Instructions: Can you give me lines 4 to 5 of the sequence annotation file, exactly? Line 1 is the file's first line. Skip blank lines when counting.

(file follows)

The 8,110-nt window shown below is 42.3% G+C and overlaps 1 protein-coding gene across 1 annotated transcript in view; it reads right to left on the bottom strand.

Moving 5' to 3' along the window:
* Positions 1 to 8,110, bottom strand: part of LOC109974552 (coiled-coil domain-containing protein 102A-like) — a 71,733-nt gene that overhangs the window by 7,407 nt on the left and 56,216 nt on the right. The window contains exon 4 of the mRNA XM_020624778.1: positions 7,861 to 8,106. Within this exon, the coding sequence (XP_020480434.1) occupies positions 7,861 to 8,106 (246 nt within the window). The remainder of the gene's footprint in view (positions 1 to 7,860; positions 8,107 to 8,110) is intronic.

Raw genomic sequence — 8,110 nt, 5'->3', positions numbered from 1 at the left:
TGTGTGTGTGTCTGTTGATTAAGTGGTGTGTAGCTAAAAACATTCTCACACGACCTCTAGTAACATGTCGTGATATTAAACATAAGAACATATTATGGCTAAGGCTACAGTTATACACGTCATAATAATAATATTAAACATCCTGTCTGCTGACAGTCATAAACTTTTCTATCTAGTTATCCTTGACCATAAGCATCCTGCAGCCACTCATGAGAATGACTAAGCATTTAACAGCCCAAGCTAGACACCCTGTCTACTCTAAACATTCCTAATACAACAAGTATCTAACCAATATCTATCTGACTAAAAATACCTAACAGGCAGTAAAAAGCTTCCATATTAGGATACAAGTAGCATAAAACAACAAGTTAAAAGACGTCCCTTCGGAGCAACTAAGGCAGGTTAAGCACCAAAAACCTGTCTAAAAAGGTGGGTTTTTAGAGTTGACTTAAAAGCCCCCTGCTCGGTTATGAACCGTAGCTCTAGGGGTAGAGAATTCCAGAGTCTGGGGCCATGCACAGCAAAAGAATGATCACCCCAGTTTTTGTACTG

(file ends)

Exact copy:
Raw genomic sequence — 8,110 nt, 5'->3', positions numbered from 1 at the left:
TGTGTGTGTGTCTGTTGATTAAGTGGTGTGTAGCTAAAAACATTCTCACACGACCTCTAGTAACATGTCGTGATATTAAACATAAGAACATATTATGGCTAAGGCTACAGTTATACACGTCATAATAATAATATTAAACATCCTGTCTGCTGACAGTCATAAACTTTTCTATCTAGTTATCCTTGACCATAAGCATCCTGCAGCCACTCATGAGAATGACTAAGCATTTAACAGCCCAAGCTAGACACCCTGTCTACTCTAAACATTCCTAATACAACAAGTATCTAACCAATATCTATCTGACTAAAAATACCTAACAGGCAGTAAAAAGCTTCCATATTAGGATACAAGTAGCATAAAACAACAAGTTAAAAGACGTCCCTTCGGAGCAACTAAGGCAGGTTAAGCACCAAAAACCTGTCTAAAAAGGTGGGTTTTTAGAGTTGACTTAAAAGCCCCCTGCTCGGTTATGAACCGTAGCTCTAGGGGTAGAGAATTCCAGAGTCTGGGGCCATGCACAGCAAAAGAATGATCACCCCAGTTTTTGTACTG